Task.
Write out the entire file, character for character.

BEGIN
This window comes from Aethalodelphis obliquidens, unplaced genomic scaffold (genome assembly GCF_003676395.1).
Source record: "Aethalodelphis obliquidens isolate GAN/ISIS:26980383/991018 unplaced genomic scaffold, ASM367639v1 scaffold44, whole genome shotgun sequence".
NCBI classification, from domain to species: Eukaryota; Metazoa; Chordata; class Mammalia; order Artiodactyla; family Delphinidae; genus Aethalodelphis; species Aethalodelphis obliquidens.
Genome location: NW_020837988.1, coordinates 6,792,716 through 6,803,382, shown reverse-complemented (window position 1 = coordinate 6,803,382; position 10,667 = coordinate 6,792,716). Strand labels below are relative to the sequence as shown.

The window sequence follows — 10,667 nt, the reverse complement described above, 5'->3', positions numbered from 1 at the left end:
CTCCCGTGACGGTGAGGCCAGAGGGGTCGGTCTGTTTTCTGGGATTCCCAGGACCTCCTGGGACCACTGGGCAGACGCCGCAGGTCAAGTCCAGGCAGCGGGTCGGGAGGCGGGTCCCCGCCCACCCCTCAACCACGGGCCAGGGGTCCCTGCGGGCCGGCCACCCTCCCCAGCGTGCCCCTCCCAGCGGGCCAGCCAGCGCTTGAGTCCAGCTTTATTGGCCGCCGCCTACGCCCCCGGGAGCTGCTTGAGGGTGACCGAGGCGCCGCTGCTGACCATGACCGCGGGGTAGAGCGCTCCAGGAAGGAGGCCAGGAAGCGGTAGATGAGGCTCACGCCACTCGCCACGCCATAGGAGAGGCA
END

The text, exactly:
This window comes from Aethalodelphis obliquidens, unplaced genomic scaffold (genome assembly GCF_003676395.1).
Source record: "Aethalodelphis obliquidens isolate GAN/ISIS:26980383/991018 unplaced genomic scaffold, ASM367639v1 scaffold44, whole genome shotgun sequence".
NCBI classification, from domain to species: Eukaryota; Metazoa; Chordata; class Mammalia; order Artiodactyla; family Delphinidae; genus Aethalodelphis; species Aethalodelphis obliquidens.
Genome location: NW_020837988.1, coordinates 6,792,716 through 6,803,382, shown reverse-complemented (window position 1 = coordinate 6,803,382; position 10,667 = coordinate 6,792,716). Strand labels below are relative to the sequence as shown.

The window sequence follows — 10,667 nt, the reverse complement described above, 5'->3', positions numbered from 1 at the left end:
CTCCCGTGACGGTGAGGCCAGAGGGGTCGGTCTGTTTTCTGGGATTCCCAGGACCTCCTGGGACCACTGGGCAGACGCCGCAGGTCAAGTCCAGGCAGCGGGTCGGGAGGCGGGTCCCCGCCCACCCCTCAACCACGGGCCAGGGGTCCCTGCGGGCCGGCCACCCTCCCCAGCGTGCCCCTCCCAGCGGGCCAGCCAGCGCTTGAGTCCAGCTTTATTGGCCGCCGCCTACGCCCCCGGGAGCTGCTTGAGGGTGACCGAGGCGCCGCTGCTGACCATGACCGCGGGGTAGAGCGCTCCAGGAAGGAGGCCAGGAAGCGGTAGATGAGGCTCACGCCACTCGCCACGCCATAGGAGAGGCA